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Jallikattu: Amending laws without due inquiry on the basis of outrage sets a dangerous precedent

The Tamil Nadu government's proposal to bring an ordinance to allow the conduct of jallikattu and the central government's agreement to facilitate presidential assent to such an ordinance, sets a rather dangerous precedent when it comes to the law relating to animal welfare in India. As outlined earlier, our prevailing laws on animal rights are progressive and based on sound jurisprudence. Overturning it in the name of appealing to the cultural sentiment of the people will set the law many step backwards.

If one looks at the Supreme Court's order that upheld the prohibition of the use of bulls as performing animals, the Supreme Court has examined the report of the Animal Welfare Board of India as to how the sport was being conducted. Further, the Supreme Court also considered the scientific evidence as to why bulls could not be used as performing animals. There is no change in the underlying information regarding this finding. The only thing that has changed is that these underlying scientific conclusions do not suit the public sentiment and therefore they must be ignored by the law.

Students protesting to lift the ban on Jallikattu. PTI

Students protesting to lift the ban on Jallikattu. PTI

India has been guilty of many things, including failing to reform it's laws to meet current scientific consensus on various issues. However, wantonly changing laws to reverse scientific consensus on certain issues is something India has been seldom guilty of. And an ordinance of this nature will make India guilty of such an act. Is a tradition that is practiced by twenty villages in southern Tamil Nadu really worth putting India among nations that actively deny the existence of things such as global warming? Because that is what we will be guilty of doing if we go through with the ordinance. The science says the bull feels pain and trauma when used as performing animal. Reason says that according to that evidence, it should be added to the list of animals that should not be used as such. However, the law is going to reverse that in the name of cultural sentiment, because people are uncomfortable with that finding.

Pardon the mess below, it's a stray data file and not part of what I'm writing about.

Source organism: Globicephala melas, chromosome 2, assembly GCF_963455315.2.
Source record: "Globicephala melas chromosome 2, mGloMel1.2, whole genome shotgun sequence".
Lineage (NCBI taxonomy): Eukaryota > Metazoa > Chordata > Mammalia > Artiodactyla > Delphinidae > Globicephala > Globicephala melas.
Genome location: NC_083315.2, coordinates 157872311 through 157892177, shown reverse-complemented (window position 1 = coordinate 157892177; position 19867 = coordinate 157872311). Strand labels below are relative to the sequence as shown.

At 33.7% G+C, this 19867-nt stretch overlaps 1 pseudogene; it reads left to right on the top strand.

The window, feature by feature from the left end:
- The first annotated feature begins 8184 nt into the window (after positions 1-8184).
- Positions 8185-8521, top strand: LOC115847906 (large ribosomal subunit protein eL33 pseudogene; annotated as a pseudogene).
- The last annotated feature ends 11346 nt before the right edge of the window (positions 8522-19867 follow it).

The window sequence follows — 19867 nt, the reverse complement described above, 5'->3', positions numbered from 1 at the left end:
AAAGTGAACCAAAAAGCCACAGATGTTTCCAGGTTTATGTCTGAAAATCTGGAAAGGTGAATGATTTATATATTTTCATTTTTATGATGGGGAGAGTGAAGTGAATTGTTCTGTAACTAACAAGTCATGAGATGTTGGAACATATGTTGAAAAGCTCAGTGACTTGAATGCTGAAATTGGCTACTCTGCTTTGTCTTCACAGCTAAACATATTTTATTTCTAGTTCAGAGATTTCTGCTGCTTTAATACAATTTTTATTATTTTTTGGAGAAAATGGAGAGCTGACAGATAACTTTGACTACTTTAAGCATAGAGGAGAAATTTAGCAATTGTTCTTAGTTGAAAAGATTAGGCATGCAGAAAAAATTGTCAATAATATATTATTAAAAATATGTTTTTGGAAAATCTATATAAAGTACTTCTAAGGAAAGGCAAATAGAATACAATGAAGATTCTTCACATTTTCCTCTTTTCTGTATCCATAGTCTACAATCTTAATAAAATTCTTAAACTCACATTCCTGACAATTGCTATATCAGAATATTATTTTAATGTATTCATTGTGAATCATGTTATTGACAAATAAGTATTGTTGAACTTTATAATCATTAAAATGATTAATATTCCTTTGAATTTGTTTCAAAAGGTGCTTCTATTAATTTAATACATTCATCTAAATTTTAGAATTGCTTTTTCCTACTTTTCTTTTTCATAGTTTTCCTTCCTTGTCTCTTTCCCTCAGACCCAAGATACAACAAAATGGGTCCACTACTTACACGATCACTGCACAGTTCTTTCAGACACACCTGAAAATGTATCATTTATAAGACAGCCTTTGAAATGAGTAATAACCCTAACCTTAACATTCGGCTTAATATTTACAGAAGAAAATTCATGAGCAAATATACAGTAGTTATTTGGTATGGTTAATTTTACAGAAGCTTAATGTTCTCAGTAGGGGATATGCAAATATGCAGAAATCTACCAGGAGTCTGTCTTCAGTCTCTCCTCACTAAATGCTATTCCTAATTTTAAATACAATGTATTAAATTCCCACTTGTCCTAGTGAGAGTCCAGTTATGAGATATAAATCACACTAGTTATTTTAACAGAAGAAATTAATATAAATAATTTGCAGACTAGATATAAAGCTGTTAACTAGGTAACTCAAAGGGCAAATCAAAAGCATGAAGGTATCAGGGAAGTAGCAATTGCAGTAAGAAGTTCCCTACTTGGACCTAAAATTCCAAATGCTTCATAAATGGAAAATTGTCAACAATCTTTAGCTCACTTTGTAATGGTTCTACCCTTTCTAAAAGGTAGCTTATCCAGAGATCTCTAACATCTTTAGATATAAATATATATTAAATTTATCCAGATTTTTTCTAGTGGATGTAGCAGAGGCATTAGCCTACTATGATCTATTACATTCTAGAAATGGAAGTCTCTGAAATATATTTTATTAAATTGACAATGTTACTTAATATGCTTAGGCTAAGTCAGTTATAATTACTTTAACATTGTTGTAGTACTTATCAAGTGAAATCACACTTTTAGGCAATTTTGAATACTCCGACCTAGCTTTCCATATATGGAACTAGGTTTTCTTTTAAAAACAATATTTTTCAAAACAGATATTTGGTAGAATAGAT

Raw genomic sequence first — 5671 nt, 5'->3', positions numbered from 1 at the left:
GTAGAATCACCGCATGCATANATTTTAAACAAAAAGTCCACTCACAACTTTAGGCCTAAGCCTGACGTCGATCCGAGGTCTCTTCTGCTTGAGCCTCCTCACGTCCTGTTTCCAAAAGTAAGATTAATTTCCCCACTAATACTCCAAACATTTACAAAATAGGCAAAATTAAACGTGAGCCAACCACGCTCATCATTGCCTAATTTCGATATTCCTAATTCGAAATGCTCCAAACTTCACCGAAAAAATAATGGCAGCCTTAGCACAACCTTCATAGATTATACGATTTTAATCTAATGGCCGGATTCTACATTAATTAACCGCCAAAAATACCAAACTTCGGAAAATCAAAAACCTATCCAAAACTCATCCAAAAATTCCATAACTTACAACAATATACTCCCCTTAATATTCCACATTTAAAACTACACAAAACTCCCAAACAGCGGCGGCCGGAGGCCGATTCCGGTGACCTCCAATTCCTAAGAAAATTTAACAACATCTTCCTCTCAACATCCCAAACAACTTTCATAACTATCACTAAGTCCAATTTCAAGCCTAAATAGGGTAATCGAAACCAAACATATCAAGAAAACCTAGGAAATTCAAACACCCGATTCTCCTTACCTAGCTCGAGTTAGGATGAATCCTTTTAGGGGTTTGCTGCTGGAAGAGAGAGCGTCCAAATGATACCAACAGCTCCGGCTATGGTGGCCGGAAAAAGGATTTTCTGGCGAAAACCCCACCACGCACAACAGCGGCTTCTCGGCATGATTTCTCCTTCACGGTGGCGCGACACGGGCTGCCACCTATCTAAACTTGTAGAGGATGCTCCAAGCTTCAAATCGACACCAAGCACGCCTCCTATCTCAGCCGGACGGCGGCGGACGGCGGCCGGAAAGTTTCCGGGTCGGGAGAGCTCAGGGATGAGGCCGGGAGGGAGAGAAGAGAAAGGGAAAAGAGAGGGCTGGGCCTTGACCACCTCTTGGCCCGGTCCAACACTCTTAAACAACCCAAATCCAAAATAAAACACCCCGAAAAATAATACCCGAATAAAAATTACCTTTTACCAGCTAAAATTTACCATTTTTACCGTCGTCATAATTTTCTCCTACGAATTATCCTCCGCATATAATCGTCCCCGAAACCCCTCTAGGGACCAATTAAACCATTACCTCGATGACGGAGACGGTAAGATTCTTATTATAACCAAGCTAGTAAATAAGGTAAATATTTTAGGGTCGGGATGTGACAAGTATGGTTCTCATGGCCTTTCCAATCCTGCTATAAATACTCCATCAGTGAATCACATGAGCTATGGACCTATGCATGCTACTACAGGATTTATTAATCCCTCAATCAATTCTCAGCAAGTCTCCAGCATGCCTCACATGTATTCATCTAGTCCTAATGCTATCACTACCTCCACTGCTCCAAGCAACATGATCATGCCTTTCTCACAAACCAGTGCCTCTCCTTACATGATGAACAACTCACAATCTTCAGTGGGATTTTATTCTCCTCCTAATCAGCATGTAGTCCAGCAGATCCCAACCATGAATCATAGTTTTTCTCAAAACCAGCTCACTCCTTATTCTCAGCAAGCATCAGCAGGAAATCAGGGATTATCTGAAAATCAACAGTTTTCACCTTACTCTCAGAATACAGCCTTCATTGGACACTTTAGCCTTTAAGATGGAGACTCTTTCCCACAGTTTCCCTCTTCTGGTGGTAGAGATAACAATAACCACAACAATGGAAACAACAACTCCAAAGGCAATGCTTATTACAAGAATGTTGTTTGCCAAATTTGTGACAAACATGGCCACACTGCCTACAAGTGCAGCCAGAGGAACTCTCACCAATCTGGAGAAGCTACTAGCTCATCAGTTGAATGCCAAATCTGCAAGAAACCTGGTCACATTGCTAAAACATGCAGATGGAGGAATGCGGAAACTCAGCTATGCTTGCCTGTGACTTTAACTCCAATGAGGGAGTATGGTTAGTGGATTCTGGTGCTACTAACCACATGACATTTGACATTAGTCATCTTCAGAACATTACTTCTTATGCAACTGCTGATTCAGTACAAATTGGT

This is a very dangerous precedent to set for any country. What if tomorrow we find out that there are certain cultural practices that cause human beings medical harm, will we then overturn bans on them as well because they affect the overwhelming public sentiments? Yes, a democracy means that a government exists to listen to the will of the people, but a democracy does not mean that the government must always bend and bow to the will of the people. A government must also apply it's mind and do what is right.

Article 51(A)(h) of the Constitution of India states that it shall be one of the fundamental duties of an Indian citizen to:

"To develop the scientific temper, humanism and the spirit of inquiry and reform"

To ignore the scientific evidence that a bull cannot be a performing animal and amend the act via an ordinance, without due inquiry and debate, merely because there is public outrage, defeats the very fundamental character of India's Constitution. It is a dangerous presentment and a perverse exercise of power conferred by the Constitution to the President of India and the Governors. The central and the state government need to think this one through before doing anything hasty.


Updated Date: Jan 20, 2017 17:32 PM

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